God is coming not only to a surprised couple in Nazareth, but God is coming into this world, here and now.

Coming to a prairie barn, far away from places that matter.

God is coming to the back alleys in New York.

God is coming to the sleepy suburbs of Sweden.

God is coming to apartment blocks in Beijing.

And God is coming to civilians hiding out in Aleppo.

God is coming to bring light to our dark world, Messiah is on the way to show us that war, and violence and suffering do not define us. Messiah is coming to save us from sin and death.

Today, we are about to roll over from Advent into Christ, and yet there is still a week of Advent darkness and waiting left to do. And in the darkness of our world, of places like Aleppo or closer to home, especially when things seem darker than ever… Messiah is coming with the light.

 

Advertisements

The parable of the Pharisee and Tax Collector – It’s a Trap

Luke 18:9-14

The Pharisee, standing by himself, was praying thus, `God, I thank you that I am not like other people: thieves, rogues, adulterers, or even like this tax collector. I fast twice a week; I give a tenth of all my income.’ But the tax collector, standing far off, would not even look up to heaven, but was beating his breast and saying, `God, be merciful to me, a sinner!’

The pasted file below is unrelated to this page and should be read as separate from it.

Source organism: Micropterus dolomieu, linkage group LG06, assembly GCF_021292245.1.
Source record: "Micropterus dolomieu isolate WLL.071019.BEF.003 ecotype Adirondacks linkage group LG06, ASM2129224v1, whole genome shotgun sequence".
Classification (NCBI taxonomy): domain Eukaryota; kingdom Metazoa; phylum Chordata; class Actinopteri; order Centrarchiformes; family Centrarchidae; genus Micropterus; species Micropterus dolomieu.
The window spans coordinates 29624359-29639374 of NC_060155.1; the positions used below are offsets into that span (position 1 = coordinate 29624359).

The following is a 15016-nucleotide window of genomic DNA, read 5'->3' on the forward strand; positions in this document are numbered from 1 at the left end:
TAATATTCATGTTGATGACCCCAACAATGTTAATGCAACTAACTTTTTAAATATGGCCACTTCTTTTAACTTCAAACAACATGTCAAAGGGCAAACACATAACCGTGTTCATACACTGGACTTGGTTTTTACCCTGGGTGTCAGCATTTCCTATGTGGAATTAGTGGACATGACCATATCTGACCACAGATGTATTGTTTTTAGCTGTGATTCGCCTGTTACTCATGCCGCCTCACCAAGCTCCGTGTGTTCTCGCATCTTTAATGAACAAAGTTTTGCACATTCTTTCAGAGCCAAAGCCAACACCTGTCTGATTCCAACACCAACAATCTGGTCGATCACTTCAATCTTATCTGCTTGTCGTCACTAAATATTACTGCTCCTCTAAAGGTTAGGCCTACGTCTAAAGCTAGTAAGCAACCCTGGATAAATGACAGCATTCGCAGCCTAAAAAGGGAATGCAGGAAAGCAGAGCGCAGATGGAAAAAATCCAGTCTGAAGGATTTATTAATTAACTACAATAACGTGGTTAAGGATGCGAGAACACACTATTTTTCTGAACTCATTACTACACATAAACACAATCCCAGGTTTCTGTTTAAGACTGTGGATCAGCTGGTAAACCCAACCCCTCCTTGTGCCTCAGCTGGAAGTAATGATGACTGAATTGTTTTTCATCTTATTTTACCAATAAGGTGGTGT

“God, I thank you that I am not like other people: proud, haughty, self-righteous, or even like that on-fire-for-Jesus Christian. I bow my head when I pray silently, and I cover the amount on my envelope with my thumb when I slip it into the offering plate”.

Have you ever prayed that prayer? Or had those thoughts?

“God, how could you love someone like me. I am not like those other people who have it all together, who give more than I do, who volunteer more than I do, who are better people than I am. Have mercy on me, because that’s all I have”

What about this prayer and these thoughts?

It is easy to hear this parable and think that it is a lesson about the value of humility. There is the Pharisee, incorrectly dividing the world into categories. Thankfully we are not like him. And there is the tax collector. He knows what this is about, he is a good Lutheran. All sin. The only hope he has is for God’s mercy.

To modern listeners, the details of this parable go by so quickly. We don’t know what it was like to stand in the temple of Jerusalem. The term Pharisee is derogatory today. It can seem easy to identify the villain here because we have not heard the standard prayers of the Hebrew faith.